Men Visible and Invisible

mssEC_03_040 - first engagement of monitor and merrimack

Telegram to William B Franklin. 1862, Mar. 8. (Ledger EC 3, p. 38).

Camp Williams Mar 8th 62 –
Gen WB Franklin
Washn
Jonathan Roberts says he could
not procure the two guides
he spoke to you about _
one has gone north &
the other is sick but
he recommends a man named
Myron Gregg who knows the
country well & he would
like to go himself. Gregg
is a New Yorker but
has lived here several years
E Sparrow Purdy
AAG

This seemingly routine and insignificant communication is a good example of how the communications in the Eckert ledgers can open new insights into those largely invisible corners of the Civil War. On March 8, 1862, the field operator at the headquarters of Brigadier General William B. Franklin’s division of the Army of the Potomac at Camp Williams, Va. tapped out a message to the commanding general. The message had to be sent to Washington as Franklin had traveled there the day before, summoned by George B. McClellan.

On March 7, Lincoln had informed McClellan about doubts by some in Washington of McClellan’s loyalty. There were fear and suspicions that McClellan’s plan to shift the base of operations from Washington to Urbanna, a small tobacco port in the Lower Chesapeake, was designed to leave the Capital exposed to a Confederate attack. Furious, McClellan told the President that he would call a council of war and let the generals decide on the course of action.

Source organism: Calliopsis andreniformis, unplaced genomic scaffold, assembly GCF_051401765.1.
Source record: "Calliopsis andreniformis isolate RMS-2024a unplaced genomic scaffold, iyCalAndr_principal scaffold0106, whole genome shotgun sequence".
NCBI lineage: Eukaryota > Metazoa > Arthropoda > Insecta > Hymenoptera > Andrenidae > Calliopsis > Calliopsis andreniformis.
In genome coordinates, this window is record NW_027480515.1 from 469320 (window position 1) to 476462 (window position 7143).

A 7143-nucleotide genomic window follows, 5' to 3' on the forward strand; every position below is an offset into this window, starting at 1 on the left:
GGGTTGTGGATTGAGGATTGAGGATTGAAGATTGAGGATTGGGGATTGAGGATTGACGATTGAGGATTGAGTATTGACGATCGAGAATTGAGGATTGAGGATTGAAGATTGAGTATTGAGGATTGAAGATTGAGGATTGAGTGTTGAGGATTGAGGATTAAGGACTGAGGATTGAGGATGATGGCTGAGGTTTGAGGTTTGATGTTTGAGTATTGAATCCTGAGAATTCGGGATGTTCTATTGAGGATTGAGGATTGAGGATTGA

Thus, Franklin’s arrival in Washington. McClellan’s plan was approved by the council of war, and on March 8, Lincoln gave his formal approval. As with many of the officers from the Civil War, we know quite a bit about the recipient of the telegram, William Buell Franklin. But who were the rest whose names appear in the telegram?

The man who sent Franklin the message, his AAG or Assistant Adjutant General, was Erastus Sparrow Purdy (1838-1881).  A New Yorker turned Californian and son of the Golden State’s third Lieutenant Governor, Purdy had had a rather colorful career before the war. Among other things, he was involved in the Charles P. Stone’s survey of the Sonora, which ended with an open confrontation with Mexican authorities. Later Purdy would end his career as an officer in the Egyptian army of Khedive Ismail.

But what of the subjects of the telegram, the local guides assisting the Union army? These are the ultimate invisible men of the Civil War. Like telegraph operators, they were civilians employed by the United States Army as scouts, guides, or spies. That distinction was somewhat arbitrary; guides and scouts could act like spies. And because the dealings between the army command and civilian scouts were kept off the books, there were no records kept, nor were the civilians entitled to any of the army benefits.

But who were these men? Was Jonathan Roberts the same man mentioned in the Confederate General Joseph E. Johnston’s report of about six hundred Union infantry “piloted by Jonathan Roberts” (OR, Series 1 – Volume 5, p. 950)? Perhaps. But what of Myron Gregg? This telegram is so far the only record of this other invisible man, the civilian willing to work with US Army in hostile territory. Myron Gregg, a New Yorker who had “lived here for several years,” is forgotten no more.

 

William B. Franklin

William B. Franklin. Hand colored lithograph. (Cincinnati, Ohio: Ehrgott, Forbiger & Co., ca. 1863). The Huntington Library

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One response to “Men Visible and Invisible”

  1. Craig says :

    Great new insights – thank you!

    Like

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